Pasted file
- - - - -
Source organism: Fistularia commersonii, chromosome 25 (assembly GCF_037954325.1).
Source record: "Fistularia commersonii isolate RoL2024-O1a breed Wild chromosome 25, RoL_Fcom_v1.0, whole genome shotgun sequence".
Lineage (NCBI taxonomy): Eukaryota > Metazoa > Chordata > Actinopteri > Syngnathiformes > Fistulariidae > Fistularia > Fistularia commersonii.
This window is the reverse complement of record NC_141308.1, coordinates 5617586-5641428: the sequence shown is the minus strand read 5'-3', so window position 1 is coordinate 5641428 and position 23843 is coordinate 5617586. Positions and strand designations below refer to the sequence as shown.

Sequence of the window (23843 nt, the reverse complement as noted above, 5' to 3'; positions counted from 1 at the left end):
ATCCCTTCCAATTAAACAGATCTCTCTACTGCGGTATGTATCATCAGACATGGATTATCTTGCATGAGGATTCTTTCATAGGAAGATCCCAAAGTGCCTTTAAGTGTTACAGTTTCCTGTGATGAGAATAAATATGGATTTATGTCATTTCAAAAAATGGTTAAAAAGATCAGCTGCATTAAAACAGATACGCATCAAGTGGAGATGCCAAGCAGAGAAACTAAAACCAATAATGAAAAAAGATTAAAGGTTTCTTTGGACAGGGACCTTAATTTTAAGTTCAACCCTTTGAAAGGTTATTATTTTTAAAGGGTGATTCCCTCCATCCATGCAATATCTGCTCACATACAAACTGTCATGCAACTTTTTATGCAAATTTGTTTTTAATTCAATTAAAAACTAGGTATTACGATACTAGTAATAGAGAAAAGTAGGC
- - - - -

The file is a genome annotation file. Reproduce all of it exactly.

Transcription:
Source organism: Fistularia commersonii, chromosome 25 (assembly GCF_037954325.1).
Source record: "Fistularia commersonii isolate RoL2024-O1a breed Wild chromosome 25, RoL_Fcom_v1.0, whole genome shotgun sequence".
Lineage (NCBI taxonomy): Eukaryota > Metazoa > Chordata > Actinopteri > Syngnathiformes > Fistulariidae > Fistularia > Fistularia commersonii.
This window is the reverse complement of record NC_141308.1, coordinates 5617586-5641428: the sequence shown is the minus strand read 5'-3', so window position 1 is coordinate 5641428 and position 23843 is coordinate 5617586. Positions and strand designations below refer to the sequence as shown.

Sequence of the window (23843 nt, the reverse complement as noted above, 5' to 3'; positions counted from 1 at the left end):
ATCCCTTCCAATTAAACAGATCTCTCTACTGCGGTATGTATCATCAGACATGGATTATCTTGCATGAGGATTCTTTCATAGGAAGATCCCAAAGTGCCTTTAAGTGTTACAGTTTCCTGTGATGAGAATAAATATGGATTTATGTCATTTCAAAAAATGGTTAAAAAGATCAGCTGCATTAAAACAGATACGCATCAAGTGGAGATGCCAAGCAGAGAAACTAAAACCAATAATGAAAAAAGATTAAAGGTTTCTTTGGACAGGGACCTTAATTTTAAGTTCAACCCTTTGAAAGGTTATTATTTTTAAAGGGTGATTCCCTCCATCCATGCAATATCTGCTCACATACAAACTGTCATGCAACTTTTTATGCAAATTTGTTTTTAATTCAATTAAAAACTAGGTATTACGATACTAGTAATAGAGAAAAGTAGGC